The latest Marvel movie, Black Widow, begins with a scene set in 1995 that probably looks very familiar to most of us. Two young girls running around woodsy central Ohio, admiring glowing lightning bugs, or fireflies.
If you grew up in the Midwest, or really, in almost any part of the United States, you probably remember catching these creatures. Probably keeping them in a jar with holes in the top. But that experience is starting to become less common in many areas. On the West Coast, fireflies tend to not have as much bioluminescence – they don’t glow as brightly – in part because of their diet.
But firefly populations in general have been dwindling, especially in the Sunshine State.
We have 56 different species of lightning bugs – the most of any state (Georgia is a close second). But fewer and fewer fireflies are born every year. The villain behind their decline? Sadly, just take a look in the mirror.
Lampyridae Beetles use their glowing butts to communicate, send out warnings, and most importantly, as their personal dating, er, mating service. With constantly growing and expanding housing developments, there is a LOT more unnatural light in the sky at night.
The light pollution we cause with our homes, cars, businesses and street lights makes it harder and harder for the fireflies to spot each other. No connection, no mating, and fewer eggs laid. Some species of fireflies stay in their post-hatch larval stage for up to two years, which also impacts the various species’ ability to recover numbers.
Another consequence of our continued building is the removal of their habitat. We have so many species of fireflies because they prefer warm, wet climates. But as we drain the swamps and build up and through the forested sections, there are fewer places for them to meet and procreate.
That’s one of the many reasons the state started funding the Timber Recovery Program and the Resilient Coastlines Program. And why they’re promoting the new Florida Forever program, the largest public land acquisition program of its kind in the U.S.
Save Our State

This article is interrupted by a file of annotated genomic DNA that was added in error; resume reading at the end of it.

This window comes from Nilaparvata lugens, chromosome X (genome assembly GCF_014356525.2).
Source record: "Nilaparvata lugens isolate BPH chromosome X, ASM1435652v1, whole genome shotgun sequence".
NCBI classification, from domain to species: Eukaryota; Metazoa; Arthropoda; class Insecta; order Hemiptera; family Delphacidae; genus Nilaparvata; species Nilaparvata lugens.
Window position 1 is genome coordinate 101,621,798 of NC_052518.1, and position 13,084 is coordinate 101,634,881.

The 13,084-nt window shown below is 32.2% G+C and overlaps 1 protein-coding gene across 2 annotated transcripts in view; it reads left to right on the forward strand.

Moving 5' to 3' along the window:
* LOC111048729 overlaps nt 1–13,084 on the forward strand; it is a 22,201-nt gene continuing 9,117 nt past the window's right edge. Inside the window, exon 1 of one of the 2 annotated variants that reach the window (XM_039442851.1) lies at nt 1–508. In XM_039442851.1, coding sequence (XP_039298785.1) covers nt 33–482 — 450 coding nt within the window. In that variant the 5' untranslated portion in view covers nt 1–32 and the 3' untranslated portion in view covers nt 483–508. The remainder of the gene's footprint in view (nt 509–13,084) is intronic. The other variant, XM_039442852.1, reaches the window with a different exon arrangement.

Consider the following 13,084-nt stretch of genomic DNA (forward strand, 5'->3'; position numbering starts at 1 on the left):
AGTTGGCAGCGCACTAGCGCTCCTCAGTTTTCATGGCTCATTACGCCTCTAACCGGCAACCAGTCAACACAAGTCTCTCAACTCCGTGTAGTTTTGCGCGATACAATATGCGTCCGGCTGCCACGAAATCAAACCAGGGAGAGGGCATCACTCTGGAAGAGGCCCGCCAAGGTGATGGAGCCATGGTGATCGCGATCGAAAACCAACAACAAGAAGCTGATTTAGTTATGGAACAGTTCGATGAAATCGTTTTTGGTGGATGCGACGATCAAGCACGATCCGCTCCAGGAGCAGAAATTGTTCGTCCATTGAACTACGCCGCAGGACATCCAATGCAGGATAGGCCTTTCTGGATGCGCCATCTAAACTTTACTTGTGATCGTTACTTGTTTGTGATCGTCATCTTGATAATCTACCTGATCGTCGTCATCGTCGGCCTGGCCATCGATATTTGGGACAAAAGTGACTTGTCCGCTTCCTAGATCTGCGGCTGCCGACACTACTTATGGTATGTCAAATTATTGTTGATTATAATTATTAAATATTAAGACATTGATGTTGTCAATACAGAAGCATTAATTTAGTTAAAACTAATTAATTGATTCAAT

Many of those acquired lands are the best places to spot fireflies in the Sunshine State. Our Florida State Parks are home to many of the species of fireflies we have here in Florida. Late February to early April is the best time to spot most of them. And a few can be seen late into the summer.
Highlands Hammock State Park, about 70 miles east of our Gulf area, even offers firefly tours!
And sometimes you have to be diligent to catch or see them – some of them blink or have long pulses. Some just glow constantly for about a half hour at dusk and then “disappear.” You can create a “firefly oasis” right in your backyard! Click here to learn more from the University of Florida.
One of the other factors affecting firefly mating, as well as damaging other parts of the ecosystem, is the rampant use of pesticides. The state is gradually moving away from the most harmful of these chemicals. But a lot are still used in both urban and rural areas.
Here at Good News Pest Solutions, we remain committed to preserving the environment and stewarding the planet God gave us. So, we have worked for decades to provide the best pest solutions. Green solutions that are safe for your family and pets.
For more than 30 years we’ve been providing great service to our clients, and we’d love to do the same for you. If you’d like to learn more about our programs, or schedule your first Go Green Perimeter Plus treatment, just give us a call!